Home > Articles > Programming > Java

Simple Tips for More Powerful Tables

  • Print
  • + Share This
Four simple tips can help you build more powerful, customized Swing table components. Jeff Friesen uncovers the secrets of using ToolTips, moving a column's cursor, coloring a table component's cells, and moving columns from the keyboard.
From the author of

From the author of

The previous article explored Swing's table component by walking you through Swing's JTable class and related classes. In addition to teaching you about JTable's inner structure, that article showed you how to accomplish some basic things with a JTable by calling various JTable methods. This article expands on that knowledge by introducing four simple tips that can help you build more powerful table components.

Assign ToolTips to Column Headers

Occasionally, you might find it helpful to assign ToolTips to your table component's column headers. ToolTips provide long descriptive names that, when assigned to column headers, offer additional feedback about the purpose of table component columns. That feedback benefits the table component's users by allowing them to more clearly understand a column's purpose and how to interact with that column's cells. Figure 1 illustrates a simple demonstration table component that displays a column-specific ToolTip when the mouse cursor's hotspot—that part of a mouse cursor icon used by Java to determine whether the mouse cursor is over a component—enters that column's header.

Figure 1 The third column header's ToolTip appears when the mouse cursor's hotspot enters that column's header.

Assigning ToolTips to column headers requires you to subclass the JTableHeader class (located in the javax.swing.table package) and to override its getToolTipText() method. Code within that method identifies the column that a mouse cursor's hotspot is positioned over and returns an appropriate String object that contains that column's ToolTip text. For a detailed look at how those tasks are accomplished, examine Listing 1's HeaderToolTips source code.

Listing 1: HeaderToolTips.java

// HeaderToolTips.java

import java.awt.*;
import java.awt.event.*;

import javax.swing.*;
import javax.swing.table.*;

class HeaderToolTips extends JFrame
{
  HeaderToolTips (String title)
  {
   // Pass the title to the JFrame superclass so that it appears in
   // the title bar.

   super (title);

   // Tell the program to exit when the user either selects Close
   // from the System menu or presses an appropriate X button on the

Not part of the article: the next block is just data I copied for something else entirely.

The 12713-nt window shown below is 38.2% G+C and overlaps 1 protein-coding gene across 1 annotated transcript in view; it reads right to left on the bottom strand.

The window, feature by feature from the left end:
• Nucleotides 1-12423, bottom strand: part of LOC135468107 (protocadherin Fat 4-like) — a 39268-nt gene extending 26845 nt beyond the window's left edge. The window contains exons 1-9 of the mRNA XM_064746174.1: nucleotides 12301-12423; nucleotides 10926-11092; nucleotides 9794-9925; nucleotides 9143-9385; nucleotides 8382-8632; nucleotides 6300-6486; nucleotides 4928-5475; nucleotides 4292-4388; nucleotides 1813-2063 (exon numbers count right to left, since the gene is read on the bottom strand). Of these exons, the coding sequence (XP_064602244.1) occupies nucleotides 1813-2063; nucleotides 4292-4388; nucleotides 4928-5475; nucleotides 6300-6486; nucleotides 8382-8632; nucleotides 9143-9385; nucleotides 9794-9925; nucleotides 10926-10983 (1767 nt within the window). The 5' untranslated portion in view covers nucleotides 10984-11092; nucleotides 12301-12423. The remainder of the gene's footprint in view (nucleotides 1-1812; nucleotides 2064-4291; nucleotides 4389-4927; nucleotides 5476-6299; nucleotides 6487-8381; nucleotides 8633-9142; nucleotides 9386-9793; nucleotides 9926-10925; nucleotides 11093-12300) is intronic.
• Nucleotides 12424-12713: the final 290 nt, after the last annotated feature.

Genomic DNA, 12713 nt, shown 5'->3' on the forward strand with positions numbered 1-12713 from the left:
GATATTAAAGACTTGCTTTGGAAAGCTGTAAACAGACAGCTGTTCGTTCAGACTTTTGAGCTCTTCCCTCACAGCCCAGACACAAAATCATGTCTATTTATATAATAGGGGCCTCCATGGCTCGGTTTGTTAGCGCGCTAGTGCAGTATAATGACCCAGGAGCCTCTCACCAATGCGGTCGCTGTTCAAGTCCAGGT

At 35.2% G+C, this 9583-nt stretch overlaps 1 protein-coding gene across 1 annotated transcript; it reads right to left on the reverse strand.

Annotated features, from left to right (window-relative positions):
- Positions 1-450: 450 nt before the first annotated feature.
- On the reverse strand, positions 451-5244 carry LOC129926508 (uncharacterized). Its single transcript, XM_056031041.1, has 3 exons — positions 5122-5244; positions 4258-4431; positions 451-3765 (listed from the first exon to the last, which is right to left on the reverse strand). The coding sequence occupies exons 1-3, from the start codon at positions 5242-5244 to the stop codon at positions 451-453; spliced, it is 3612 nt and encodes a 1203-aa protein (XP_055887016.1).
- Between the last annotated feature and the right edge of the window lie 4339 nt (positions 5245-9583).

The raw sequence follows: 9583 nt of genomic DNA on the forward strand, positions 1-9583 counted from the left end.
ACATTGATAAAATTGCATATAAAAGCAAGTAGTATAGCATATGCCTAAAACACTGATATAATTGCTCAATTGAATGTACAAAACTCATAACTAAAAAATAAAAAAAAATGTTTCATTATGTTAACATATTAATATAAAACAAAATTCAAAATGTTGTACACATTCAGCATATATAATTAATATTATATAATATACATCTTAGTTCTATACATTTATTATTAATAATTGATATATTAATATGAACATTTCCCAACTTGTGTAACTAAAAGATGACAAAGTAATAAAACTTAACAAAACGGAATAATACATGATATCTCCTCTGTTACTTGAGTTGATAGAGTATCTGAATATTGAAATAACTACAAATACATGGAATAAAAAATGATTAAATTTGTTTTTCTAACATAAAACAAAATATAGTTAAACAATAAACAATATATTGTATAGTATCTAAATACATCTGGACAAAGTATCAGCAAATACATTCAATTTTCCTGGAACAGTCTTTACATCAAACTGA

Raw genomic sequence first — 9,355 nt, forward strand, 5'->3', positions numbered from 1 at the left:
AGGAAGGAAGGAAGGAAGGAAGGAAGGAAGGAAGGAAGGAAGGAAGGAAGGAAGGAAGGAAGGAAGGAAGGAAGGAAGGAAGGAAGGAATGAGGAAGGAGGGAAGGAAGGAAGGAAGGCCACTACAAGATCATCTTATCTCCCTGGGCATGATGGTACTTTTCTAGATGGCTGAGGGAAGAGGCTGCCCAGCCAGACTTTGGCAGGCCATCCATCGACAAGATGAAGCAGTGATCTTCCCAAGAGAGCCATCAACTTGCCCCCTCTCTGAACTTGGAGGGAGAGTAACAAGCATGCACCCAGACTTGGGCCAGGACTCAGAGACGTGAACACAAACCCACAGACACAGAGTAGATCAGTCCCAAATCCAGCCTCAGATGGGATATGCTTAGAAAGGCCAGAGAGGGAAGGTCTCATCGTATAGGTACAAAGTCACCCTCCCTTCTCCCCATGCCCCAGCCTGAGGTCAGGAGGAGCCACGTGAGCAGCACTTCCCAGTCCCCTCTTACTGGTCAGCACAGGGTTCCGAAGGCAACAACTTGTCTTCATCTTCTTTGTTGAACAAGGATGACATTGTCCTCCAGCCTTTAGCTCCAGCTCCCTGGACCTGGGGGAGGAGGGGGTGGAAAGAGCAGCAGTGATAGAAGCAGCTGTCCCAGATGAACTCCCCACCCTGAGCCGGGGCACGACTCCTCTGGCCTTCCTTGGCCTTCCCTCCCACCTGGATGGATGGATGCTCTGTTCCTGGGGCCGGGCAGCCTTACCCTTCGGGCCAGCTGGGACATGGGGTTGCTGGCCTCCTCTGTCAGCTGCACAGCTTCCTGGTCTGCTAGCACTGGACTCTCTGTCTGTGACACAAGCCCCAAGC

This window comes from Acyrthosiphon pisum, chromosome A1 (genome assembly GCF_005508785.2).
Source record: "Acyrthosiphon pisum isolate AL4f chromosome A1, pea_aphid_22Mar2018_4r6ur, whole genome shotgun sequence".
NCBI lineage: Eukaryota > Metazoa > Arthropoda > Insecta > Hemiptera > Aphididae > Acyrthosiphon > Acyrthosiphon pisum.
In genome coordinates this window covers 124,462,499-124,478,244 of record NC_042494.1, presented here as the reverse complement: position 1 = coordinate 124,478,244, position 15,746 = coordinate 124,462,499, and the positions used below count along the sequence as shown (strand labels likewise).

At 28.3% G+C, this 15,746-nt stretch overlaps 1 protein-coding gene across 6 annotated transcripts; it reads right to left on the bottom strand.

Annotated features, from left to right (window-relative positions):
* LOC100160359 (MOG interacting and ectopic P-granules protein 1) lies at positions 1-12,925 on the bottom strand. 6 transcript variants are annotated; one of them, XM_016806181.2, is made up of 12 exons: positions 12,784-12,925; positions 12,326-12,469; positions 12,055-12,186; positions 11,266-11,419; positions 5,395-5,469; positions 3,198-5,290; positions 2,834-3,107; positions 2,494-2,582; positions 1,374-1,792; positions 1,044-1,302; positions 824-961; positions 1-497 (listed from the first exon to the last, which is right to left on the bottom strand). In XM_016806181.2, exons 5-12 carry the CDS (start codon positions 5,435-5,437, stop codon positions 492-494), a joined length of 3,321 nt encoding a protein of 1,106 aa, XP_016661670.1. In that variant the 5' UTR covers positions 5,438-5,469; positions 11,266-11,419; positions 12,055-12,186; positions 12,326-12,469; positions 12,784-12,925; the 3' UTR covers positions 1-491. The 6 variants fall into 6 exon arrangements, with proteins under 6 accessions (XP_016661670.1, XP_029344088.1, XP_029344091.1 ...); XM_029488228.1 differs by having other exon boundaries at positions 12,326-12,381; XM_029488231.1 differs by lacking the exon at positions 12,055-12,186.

// title bar.

   setDefaultCloseOperation (EXIT_ON_CLOSE);

   // Create a default table model consisting of headersText columns
   // and 10 rows.

   String [] headersText =
   {
     "Header #1",
     "Header #2",
     "Header #3",
     "Header #4",
     "Header #5",
     "Header #6"
   };

   DefaultTableModel dtm = new DefaultTableModel (headersText, 10);

   // Create a table using the previously created default table
   // model.

   JTable jt = new JTable (dtm);

   // Obtain the table's column model and pass it to the constructor
   // of a new TTHeader (ToolTip Header) object. The column model
   // contains all information on the table's columns.

   TTHeader tth = new TTHeader (jt.getColumnModel ());

   // Assign myToolTipsText to the TTHeader object.

   String [] myToolTipsText =
   {
     "",
     "Header #2 ToolTip Text",
     "Header #3 ToolTip Text",
     "",
     "Header #5 ToolTip Text",
     ""
   };

   tth.setToolTipsText (myToolTipsText);

   // Assign default ToolTip text for those headers that do not have
   // their own ToolTip text (as indicated by "" in myToolTipsText),
   // to the TTHeader object.

   tth.setToolTipText ("Default ToolTip text");

   // Assign the TTHeader to the JTable object as that table's 
   // header.

   jt.setTableHeader (tth);

   // Place the table in a JScrollPane object (to allow the table to
   // be vertically scrolled and display scrollbars, as necessary).

   JScrollPane jsp = new JScrollPane (jt);

   // Add the JScrollPane object to the frame window's content pane.
   // That allows the table to be displayed within a displayed 
   // scroll pane.

   getContentPane ().add (jsp);

   // Establish the overall size of the frame window to 400
   // horizontal pixels by 225 vertical pixels.

   setSize (400, 225);

   // Display the frame window and all contained
   // components/containers.

   setVisible (true);
  }

  public static void main (String [] args)
  {
   // Create a HeaderToolTips object, which creates the GUI.

   new HeaderToolTips ("Header ToolTips");
  }
}

class TTHeader extends JTableHeader
{
  // The following String array holds all ToolTip text, with one entry
  // for each table column. If a column is to display default ToolTip
  // text, the corresponding entry is "".

  private String [] allToolTipsText;

  TTHeader (TableColumnModel tcm)
  {
   // Pass the TableColumnModel object to the superclass, which 
   // takes care of that object.

   super (tcm);
  }

  // The following method is automatically called when the mouse 
  // cursor hotspot moves over any one of the header rectangles in a
  // table header.

  public String getToolTipText (MouseEvent e)
  {
   // Return the pixel position of the mouse cursor hotspot.